Senator Ted Cruz (R-Texas) on Friday said he supported local jobs but would not commit to opposing Union Pacific's efforts to scrap its 150-year-old contract with Palestine. The move would cost the city 65 jobs averaging $65,000 a year.
In an interview with the Herald-Press following a meeting with local business leaders, Cruz pledged to listen to both sides and follow the law. Under current law, however, UP and other railroads nationwide have prevailed in their battles against local communities.
“I'm emphatic about maintaining and saving local jobs,” Cruz said at Verabank in Palestine. “I have people in my East Texas office working with local leaders to help save jobs.”
When pressed again by the Herald-Press for an answer, however, Cruz would not commit his support for Palestine and Anderson County in their case against the railroad.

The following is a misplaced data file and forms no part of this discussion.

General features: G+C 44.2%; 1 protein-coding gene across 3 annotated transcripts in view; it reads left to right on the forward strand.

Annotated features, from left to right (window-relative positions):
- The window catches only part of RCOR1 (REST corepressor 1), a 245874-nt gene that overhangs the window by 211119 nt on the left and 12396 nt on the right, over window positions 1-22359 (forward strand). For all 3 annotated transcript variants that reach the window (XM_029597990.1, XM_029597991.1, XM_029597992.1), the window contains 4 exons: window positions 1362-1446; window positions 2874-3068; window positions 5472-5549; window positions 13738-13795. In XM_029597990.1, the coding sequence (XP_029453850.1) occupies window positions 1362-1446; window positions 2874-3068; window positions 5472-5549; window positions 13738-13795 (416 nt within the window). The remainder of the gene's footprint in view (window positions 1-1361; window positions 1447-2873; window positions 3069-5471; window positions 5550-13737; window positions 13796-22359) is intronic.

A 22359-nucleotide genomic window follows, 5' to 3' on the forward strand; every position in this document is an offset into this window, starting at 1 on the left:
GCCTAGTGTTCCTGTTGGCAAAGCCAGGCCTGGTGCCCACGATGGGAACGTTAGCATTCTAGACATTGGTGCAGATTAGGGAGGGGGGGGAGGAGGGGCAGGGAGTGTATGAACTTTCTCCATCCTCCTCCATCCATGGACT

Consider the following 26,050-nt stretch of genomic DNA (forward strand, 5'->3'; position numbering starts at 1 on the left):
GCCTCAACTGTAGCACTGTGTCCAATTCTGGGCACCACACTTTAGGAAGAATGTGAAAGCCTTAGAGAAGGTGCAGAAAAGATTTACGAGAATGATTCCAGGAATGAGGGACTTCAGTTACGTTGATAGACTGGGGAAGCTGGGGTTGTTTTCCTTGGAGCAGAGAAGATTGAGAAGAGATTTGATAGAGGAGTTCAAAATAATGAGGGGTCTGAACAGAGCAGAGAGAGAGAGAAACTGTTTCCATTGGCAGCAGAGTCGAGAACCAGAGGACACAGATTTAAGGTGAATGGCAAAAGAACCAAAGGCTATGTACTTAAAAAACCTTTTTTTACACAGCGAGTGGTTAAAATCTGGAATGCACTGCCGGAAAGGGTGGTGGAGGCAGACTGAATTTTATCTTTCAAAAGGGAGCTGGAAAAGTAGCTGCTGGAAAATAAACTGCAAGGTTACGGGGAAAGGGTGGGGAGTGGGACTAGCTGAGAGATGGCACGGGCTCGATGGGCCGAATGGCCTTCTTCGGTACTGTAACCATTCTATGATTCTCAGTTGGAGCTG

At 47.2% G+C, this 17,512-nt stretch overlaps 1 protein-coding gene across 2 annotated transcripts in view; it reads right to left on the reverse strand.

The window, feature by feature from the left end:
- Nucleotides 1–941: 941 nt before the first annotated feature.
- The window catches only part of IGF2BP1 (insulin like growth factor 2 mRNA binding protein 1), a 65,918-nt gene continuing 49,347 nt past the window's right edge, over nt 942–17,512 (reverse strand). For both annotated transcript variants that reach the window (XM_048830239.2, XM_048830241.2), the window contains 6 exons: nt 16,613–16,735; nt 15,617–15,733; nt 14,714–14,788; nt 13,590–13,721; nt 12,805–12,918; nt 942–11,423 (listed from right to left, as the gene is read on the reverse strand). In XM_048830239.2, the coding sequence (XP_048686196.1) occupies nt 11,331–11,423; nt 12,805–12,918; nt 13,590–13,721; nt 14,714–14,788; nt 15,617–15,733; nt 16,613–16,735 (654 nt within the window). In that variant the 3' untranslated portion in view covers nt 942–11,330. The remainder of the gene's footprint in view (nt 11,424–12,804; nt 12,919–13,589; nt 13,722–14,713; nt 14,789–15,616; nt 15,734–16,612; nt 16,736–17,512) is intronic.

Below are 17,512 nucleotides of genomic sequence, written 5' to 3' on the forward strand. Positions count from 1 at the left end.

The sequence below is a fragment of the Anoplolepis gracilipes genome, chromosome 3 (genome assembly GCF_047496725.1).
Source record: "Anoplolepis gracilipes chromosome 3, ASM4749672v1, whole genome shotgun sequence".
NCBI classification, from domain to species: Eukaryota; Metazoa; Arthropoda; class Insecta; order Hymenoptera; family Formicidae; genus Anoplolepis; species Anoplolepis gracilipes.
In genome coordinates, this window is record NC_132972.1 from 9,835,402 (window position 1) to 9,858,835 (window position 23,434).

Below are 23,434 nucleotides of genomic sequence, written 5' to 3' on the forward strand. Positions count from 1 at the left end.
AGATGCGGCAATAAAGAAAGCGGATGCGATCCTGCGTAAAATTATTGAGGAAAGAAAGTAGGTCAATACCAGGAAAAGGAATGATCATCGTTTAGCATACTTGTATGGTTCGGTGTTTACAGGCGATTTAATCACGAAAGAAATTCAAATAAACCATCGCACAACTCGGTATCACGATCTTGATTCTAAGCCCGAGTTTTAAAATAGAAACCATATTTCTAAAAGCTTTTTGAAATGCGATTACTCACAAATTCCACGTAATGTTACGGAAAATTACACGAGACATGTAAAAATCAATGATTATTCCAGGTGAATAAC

U.S. Rep. Lance Gooden (R.-Terrell) has strongly backed the city's and county's case against the railroad, which claims it has the right to abrogate the contract to maintain operational efficiencies.
In November, UP filed suit against the city in an effort to dissolve its 150-year-old contract, guaranteeing a presence in Palestine, and a number of local jobs.
Under their current contract, UP officials must employ roughly 65 local workers at the Palestine yard. If Palestine loses its court battle against the railroad giant, those jobs would disappear, causing a nearly $5 million impact on the local economy.
In town to watch his former campaign manager, Willie T. Langston receive the Distinguished Alumnus award from the Palestine High School Alumni Association, Cruz met with local leaders and business owners about Palestine's economic development.
“The senator has a lot of area to cover in Texas,” Mayor Steve Presley told the Herald-Press. “It's impressive for him to listen to rural business leaders in Palestine. It shows us that our conservative, rural values are important.”
Former Texas Secretary of Agriculture Todd Staples agreed.
“It means a lot to the entire community that Senator Cruz would take time out of his schedule for this,” he said. “We're glad he took the time to discuss economic development, and how to grow the region.”